Everyone laughs about doctors' messy handwriting. It's a big fucking joke. The public just assumes that's the way it is, and it isn't going to change. If the pharmacy can't read what the doctor writes and has to call to verify a prescription, the patient gets mad at us and not the doctor. The public jumps all over pharmacy mistakes, but the doctor can write illegibly, prescribe the wrong dose, wrong drug, or a medication with a significant drug interaction, and the public just shrugs it off.

Why is everyone so afraid of doctors and people in their offices? People come in and treat the pharmacists and pharmacy staff like dirt on a regular basis. They yell and scream about customer service. They look to us to fix everyone else's mistakes, and then get mad at us when it can't be done in 5 fucking minutes.

I'm sick and tired of it. I really am. I can't be the customer service representative, insurance trouble shooter, I.T. help desk, store printer technician, cashier, secretary, business manager, AND pharmacist at the same time. Every time you interrupt me with something that isn't related to verifying the safety and accuracy of prescription orders, the chances of someone being harmed by a pharmacy error increases. Every time my District Manager requires me to personally walk customers directly to any item in the store that they might be looking for, I'm interrupted from possibly teaching someone how to use an inhaler or inject insulin.

I'm a pharmacist. I'm not a fucking customer service rep. I'm not a fucking cashier. I make sure prescriptions are safe, accurate, and that patients know how to use them. Everything else is superfluous. I don't give a shit about the fucking inventory being over budget. Get an ordering department. I don't have time to spend 2 hours on the phone with an insurance company to get a claim to go through that provides a $2.50 profit. Get a billing department.

I know I'm kind of ranting off topic now, but my overarching point is that we're asked to do too many things at one time, and even asking other medical professionals to take literally a few extra seconds to write patients' addresses, DOB's, and prescribers DEA #s on prescriptions seems to be too much of a hassle for them. It would literally take 5 extra seconds, but they can't be bothered, and because they can't be bothered, the chances of pharmacy prescription errors increase.

If you're a prescriber reading this, and you're one of these fucks that don't take those 5 extra seconds, FUCK YOU! Seriously, you're scum. You make pharmacists lives miserable because you're too fucking lazy to do what you're supposed to.


Anonymous said...

I only see about one hand-written Rx a day, It's 2011, surely a Dr can produce a Rx on a standard sheet on a cheap laptop/inkjet printer that autmoatically includes dob/address, etc?

I'm in the UK and for at least twenty years we've had computer-printed Rx. yes, we still make mistakes, but it's a different type of mistake :)

Frantic Pharmacist said...

Yes, apparently the doctor's office feels no responsibility for handing a patient a prescription with someone ELSE's name on it. We see this all the time with people who walk over from the urgent care clinic with a computer generated prescription with a name NOT their own. It is playing with fire and we are the ones likely to get burned. Joint Commission standards require the use of 2 patient 'identifiers' before a medication is administered --- not sure why that doesn't apply to prescriptions in a doc's office.

Ashley Mc said...

At the ER with my mother a few weeks ago, we're about to leave and the nurse comes over with all the discharge info.

Handing me the Rx's while my mother listens to instruction, I'm a little surprised at the Lortab Rx...b/c she didn't complain of pain.

Lo and behold the Rx was for someone else. HIPAA out the window. "oops! wrong chart" was all we got.

If we sell a script to the wrong patient, we're obligated to tell the patient who's Rx was sold to the wrong person about the incident...b/c of HIPAA. I wonder if the nurse explained that to the other ER pt.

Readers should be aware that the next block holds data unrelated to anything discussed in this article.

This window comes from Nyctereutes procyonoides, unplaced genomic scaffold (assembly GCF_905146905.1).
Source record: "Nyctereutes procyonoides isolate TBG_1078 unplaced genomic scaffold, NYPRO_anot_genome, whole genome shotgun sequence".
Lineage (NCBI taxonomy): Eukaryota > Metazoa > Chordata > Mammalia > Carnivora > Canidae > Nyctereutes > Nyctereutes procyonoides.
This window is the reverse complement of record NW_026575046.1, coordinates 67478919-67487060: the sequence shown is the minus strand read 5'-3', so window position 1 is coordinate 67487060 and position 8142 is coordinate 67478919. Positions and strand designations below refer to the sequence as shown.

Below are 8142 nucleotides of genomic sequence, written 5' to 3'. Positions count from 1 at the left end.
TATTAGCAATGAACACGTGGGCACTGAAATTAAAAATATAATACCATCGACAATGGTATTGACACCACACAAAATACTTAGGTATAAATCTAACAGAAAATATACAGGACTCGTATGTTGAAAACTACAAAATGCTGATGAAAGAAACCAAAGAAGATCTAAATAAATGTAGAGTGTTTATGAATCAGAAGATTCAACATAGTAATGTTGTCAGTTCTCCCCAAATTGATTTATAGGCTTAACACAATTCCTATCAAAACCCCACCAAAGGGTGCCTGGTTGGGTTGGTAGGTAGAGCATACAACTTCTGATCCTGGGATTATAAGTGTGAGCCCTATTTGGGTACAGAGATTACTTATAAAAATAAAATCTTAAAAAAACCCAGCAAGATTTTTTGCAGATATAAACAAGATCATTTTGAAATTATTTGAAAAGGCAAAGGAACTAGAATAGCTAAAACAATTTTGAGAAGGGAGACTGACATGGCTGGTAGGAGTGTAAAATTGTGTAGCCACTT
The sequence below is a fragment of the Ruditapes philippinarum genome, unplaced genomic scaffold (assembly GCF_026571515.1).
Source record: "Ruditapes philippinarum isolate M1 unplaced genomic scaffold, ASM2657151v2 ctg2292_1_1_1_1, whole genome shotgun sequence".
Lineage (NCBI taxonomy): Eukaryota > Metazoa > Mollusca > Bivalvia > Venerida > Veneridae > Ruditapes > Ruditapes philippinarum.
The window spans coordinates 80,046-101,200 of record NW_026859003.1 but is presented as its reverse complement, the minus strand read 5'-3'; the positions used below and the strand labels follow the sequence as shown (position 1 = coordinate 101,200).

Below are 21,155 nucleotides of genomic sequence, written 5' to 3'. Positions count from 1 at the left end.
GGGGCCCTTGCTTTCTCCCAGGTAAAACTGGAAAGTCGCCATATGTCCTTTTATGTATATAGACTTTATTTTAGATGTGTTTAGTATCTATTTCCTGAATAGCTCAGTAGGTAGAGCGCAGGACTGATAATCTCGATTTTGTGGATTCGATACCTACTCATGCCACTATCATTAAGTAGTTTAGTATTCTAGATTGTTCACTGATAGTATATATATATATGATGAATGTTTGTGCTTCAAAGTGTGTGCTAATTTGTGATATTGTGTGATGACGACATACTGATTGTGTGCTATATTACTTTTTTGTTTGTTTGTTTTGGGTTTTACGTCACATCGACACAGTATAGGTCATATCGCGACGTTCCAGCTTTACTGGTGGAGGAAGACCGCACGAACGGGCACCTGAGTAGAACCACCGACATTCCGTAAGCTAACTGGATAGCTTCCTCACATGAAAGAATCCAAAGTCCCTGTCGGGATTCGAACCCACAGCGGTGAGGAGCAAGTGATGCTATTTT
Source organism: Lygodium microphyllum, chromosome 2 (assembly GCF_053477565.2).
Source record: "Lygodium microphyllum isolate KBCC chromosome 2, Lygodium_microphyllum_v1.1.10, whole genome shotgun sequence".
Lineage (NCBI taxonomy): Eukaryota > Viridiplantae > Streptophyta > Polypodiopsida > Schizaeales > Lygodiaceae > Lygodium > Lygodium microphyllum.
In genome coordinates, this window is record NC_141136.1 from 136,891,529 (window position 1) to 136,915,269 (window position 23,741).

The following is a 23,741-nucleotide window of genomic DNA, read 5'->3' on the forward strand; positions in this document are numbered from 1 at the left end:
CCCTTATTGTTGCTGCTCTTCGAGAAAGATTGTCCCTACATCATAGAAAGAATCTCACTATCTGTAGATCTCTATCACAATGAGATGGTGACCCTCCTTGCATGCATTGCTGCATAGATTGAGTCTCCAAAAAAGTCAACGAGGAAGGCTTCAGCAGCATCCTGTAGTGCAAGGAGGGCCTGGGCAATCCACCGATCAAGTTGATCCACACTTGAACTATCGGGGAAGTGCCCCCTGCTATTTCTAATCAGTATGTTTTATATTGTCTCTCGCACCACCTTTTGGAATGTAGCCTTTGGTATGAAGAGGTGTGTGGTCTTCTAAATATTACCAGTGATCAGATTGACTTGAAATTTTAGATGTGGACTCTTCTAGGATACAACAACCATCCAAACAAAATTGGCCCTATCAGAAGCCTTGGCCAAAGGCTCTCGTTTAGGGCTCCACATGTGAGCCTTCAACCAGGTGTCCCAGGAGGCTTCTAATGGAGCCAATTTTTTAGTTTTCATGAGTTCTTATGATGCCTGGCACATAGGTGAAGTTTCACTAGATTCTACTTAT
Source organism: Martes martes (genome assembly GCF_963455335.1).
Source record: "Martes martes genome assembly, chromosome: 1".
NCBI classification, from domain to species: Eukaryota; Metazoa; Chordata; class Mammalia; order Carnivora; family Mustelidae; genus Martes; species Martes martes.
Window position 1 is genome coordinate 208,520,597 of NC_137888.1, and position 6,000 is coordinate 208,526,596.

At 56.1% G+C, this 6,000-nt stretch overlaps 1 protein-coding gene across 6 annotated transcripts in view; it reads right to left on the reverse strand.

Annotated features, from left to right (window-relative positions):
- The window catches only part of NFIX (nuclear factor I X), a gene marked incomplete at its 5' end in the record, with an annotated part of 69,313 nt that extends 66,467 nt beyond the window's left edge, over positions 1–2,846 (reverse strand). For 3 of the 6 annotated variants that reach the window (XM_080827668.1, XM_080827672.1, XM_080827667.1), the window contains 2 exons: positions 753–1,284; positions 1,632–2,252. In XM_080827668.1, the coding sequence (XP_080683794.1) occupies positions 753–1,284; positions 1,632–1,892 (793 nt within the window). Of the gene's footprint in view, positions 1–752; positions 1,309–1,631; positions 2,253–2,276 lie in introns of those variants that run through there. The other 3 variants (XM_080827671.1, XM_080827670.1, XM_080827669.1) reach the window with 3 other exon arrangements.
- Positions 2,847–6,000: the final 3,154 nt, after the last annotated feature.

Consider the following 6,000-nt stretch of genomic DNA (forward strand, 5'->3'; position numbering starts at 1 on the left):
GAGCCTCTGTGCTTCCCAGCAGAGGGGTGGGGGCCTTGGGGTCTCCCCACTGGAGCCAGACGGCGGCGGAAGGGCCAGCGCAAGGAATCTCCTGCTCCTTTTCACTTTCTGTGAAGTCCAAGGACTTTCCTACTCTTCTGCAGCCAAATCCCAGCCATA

Or if the MDs ofc did in your misfill story.

Nathaniel said...

I always stress that we are having problems becasue it was the Dr's office's error not ours and if they are upset they should speak with them. Many times pharmacies fail to explicitly state this so the patient is kinda in teh dark. I've had many patients claim they were gonna call the office and tear it up becasue there was something wrong with their RX.

Anonymous said...

wow. that is so effing dangerous. those incompetent mofuckers!!

The Nail Narc said...

That is NOT a pharmacy error. Clearly, the root cause is the doctor's office handed the wrong patient the wrong prescription! I wouldn't even turn it in as a pharmacy incident. Plus, I'd be writting a letter to the physician's practice telling them exactly what happened and what caused the problem.
How could anyone reasonably assume an RX handed to them by a person who claims all the RXs are for him, be handing you an RX for a person with the same name or almost exactly the same name, but not know it?! What if the other guy's name was also Thomas Richards!? Same result would of happened. So, yea, not your fault!
Maybe I'm a fucker, but I'd call the DEA and make sure there is an inspection done at that pain clinic.

Historically Crazy said...

People are less afraid of someone in an office than someone across a counter is my opinion.

Anonymous said...

I had similar incident happened at CVS while I was working and I explained to the customer that I had to call the doctor's office for verification. The customer was upset because the doctor wrote someone else's name but it supposed to be for her. She complaint to DM and complaint that I was giving her hard time and that I gave her problems before, etc.. and regardless what I had to say, DM stated I was argumentative with customer and it count against my review, etc, even after I told him that I was following the DEA Law!
Don't ever work for CVS!!!!!

PharmGamerKid said...

I had an Indian guy (let's say his name is Mr. Patel) walk in with a promethazine DM prescription for a Mr. Rodriguez (who is also a regular at our pharmacy but w/ different DOB). My first instinct: did he steal a prescription? but why would anyone bother stealing a prescription for promethazine DM. We ask the patient on it, and he finally looked at the prescription and was like WTF?!? Do I even look like a Rodriguez?!?!? We called office. Turns out, MD started to write for Mr. Rodriguez, but then changed his mind and didn't prescribe anything. Then, he reused the same pad to write for Mr. Patel (w/o paying attention to the name at the top or maybe just leaving for nurse to fill out the name).

And let me guess, Thomas Richards probably looked like Thomas Rich[scribble scribble]